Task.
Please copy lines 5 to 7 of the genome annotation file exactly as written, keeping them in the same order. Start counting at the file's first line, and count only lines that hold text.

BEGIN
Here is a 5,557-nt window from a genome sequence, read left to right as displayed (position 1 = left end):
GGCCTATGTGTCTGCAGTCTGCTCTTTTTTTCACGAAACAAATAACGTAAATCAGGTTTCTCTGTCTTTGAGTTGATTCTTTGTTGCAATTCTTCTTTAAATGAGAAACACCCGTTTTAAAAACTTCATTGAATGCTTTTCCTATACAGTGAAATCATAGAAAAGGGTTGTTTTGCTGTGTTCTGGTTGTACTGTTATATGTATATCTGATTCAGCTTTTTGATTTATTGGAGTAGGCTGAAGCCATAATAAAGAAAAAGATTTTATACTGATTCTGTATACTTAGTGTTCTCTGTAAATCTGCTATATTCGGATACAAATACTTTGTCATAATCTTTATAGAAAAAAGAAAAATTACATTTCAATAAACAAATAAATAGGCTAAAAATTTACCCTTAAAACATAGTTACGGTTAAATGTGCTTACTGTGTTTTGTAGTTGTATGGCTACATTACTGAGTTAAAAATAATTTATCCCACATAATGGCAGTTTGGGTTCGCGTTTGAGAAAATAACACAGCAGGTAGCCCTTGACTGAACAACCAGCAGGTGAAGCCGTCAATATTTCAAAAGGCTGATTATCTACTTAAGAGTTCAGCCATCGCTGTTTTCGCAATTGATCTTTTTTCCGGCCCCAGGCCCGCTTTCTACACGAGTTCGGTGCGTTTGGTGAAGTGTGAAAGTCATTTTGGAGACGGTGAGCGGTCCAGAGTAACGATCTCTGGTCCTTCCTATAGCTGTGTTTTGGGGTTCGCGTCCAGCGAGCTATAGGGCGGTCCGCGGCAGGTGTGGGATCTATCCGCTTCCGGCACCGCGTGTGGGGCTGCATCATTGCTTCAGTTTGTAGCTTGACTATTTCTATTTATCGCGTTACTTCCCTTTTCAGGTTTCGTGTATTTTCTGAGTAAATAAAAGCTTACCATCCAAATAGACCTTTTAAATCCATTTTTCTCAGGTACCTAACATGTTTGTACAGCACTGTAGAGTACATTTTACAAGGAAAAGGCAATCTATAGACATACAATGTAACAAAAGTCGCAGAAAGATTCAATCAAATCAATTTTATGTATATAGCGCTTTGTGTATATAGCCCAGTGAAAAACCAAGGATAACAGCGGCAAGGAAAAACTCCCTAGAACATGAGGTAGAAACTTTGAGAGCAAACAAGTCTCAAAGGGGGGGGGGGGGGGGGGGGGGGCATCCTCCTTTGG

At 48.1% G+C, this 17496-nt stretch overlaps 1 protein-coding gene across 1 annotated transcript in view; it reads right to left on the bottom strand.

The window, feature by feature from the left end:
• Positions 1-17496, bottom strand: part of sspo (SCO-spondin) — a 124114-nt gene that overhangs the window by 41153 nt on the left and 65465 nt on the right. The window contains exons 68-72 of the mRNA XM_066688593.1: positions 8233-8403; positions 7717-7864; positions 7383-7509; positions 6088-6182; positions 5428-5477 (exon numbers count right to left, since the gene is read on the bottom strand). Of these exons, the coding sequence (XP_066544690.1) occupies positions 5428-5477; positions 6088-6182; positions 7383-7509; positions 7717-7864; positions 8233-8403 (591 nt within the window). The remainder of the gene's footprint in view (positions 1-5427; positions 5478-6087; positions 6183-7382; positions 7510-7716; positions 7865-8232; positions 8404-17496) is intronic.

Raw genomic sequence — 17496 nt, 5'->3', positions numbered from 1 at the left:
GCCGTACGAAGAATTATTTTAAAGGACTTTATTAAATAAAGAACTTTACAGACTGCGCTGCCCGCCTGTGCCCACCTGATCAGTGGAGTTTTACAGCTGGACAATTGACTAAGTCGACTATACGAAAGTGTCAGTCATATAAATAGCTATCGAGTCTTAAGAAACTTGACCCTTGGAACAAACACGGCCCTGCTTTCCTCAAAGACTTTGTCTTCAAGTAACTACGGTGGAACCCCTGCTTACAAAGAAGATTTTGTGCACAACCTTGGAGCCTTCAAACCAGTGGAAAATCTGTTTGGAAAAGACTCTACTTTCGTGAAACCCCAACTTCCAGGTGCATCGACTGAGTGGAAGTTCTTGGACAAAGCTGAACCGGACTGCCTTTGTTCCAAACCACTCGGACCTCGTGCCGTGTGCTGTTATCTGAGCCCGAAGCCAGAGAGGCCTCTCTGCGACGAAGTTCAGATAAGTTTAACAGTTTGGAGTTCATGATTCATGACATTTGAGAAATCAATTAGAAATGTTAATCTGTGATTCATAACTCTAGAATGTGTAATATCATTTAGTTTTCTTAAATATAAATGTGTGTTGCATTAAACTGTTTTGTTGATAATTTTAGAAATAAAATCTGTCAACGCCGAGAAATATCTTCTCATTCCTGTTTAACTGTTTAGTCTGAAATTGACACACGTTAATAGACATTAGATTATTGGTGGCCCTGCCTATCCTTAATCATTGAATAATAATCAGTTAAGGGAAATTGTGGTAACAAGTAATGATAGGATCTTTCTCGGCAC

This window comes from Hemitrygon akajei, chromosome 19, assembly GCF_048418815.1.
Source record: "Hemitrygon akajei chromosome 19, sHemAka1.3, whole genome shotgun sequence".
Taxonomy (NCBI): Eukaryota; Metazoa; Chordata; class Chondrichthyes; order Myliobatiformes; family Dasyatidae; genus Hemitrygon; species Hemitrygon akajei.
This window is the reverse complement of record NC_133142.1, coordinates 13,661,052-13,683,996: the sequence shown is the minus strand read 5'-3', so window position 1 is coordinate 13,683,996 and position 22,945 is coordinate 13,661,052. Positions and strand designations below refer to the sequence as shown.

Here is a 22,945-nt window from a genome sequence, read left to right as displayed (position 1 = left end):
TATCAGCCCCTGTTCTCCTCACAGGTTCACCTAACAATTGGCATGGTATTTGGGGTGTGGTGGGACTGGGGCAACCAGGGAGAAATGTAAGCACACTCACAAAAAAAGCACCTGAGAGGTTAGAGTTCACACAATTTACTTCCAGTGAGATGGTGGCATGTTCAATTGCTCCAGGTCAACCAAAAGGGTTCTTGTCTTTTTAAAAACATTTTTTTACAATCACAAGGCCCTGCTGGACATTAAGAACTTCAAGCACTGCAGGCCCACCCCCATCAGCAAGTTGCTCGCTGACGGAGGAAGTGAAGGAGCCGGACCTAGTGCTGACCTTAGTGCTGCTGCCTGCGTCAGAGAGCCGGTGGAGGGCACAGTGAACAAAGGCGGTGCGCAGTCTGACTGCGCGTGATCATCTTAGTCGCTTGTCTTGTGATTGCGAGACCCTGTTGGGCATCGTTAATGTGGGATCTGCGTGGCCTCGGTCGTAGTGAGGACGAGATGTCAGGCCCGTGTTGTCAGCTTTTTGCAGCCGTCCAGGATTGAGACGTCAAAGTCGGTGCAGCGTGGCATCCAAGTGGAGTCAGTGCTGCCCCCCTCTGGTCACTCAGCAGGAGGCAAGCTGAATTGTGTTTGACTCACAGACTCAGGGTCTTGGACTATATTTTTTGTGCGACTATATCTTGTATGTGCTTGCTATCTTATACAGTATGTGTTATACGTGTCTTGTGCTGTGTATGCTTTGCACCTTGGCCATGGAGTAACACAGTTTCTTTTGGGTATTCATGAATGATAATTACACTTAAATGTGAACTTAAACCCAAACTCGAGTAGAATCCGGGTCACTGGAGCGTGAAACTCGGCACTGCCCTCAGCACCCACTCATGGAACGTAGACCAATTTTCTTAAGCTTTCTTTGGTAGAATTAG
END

• Positions 1-17496, bottom strand: part of sspo (SCO-spondin) — a 124114-nt gene that overhangs the window by 41153 nt on the left and 65465 nt on the right. The window contains exons 68-72 of the mRNA XM_066688593.1: positions 8233-8403; positions 7717-7864; positions 7383-7509; positions 6088-6182; positions 5428-5477 (exon numbers count right to left, since the gene is read on the bottom strand). Of these exons, the coding sequence (XP_066544690.1) occupies positions 5428-5477; positions 6088-6182; positions 7383-7509; positions 7717-7864; positions 8233-8403 (591 nt within the window). The remainder of the gene's footprint in view (positions 1-5427; positions 5478-6087; positions 6183-7382; positions 7510-7716; positions 7865-8232; positions 8404-17496) is intronic.

Raw genomic sequence — 17496 nt, 5'->3', positions numbered from 1 at the left:
GCCGTACGAAGAATTATTTTAAAGGACTTTATTAAATAAAGAACTTTACAGACTGCGCTGCCCGCCTGTGCCCACCTGATCAGTGGAGTTTTACAGCTGGACAATTGACTAAGTCGACTATACGAAAGTGTCAGTCATATAAATAGCTATCGAGTCTTAAGAAACTTGACCCTTGGAACAAACACGGCCCTGCTTTCCTCAAAGACTTTGTCTTCAAGTAACTACGGTGGAACCCCTGCTTACAAAGAAGATTTTGTGCACAACCTTGGAGCCTTCAAACCAGTGGAAAATCTGTTTGGAAAAGACTCTACTTTCGTGAAACCCCAACTTCCAGGTGCATCGACTGAGTGGAAGTTCTTGGACAAAGCTGAACCGGACTGCCTTTGTTCCAAACCACTCGGACCTCGTGCCGTGTGCTGTTATCTGAGCCCGAAGCCAGAGAGGCCTCTCTGCGACGAAGTTCAGATAAGTTTAACAGTTTGGAGTTCATGATTCATGACATTTGAGAAATCAATTAGAAATGTTAATCTGTGATTCATAACTCTAGAATGTGTAATATCATTTAGTTTTCTTAAATATAAATGTGTGTTGCATTAAACTGTTTTGTTGATAATTTTAGAAATAAAATCTGTCAACGCCGAGAAATATCTTCTCATTCCTGTTTAACTGTTTAGTCTGAAATTGACACACGTTAATAGACATTAGATTATTGGTGGCCCTGCCTATCCTTAATCATTGAATAATAATCAGTTAAGGGAAATTGTGGTAACAAGTAATGATAGGATCTTTCTCGGCAC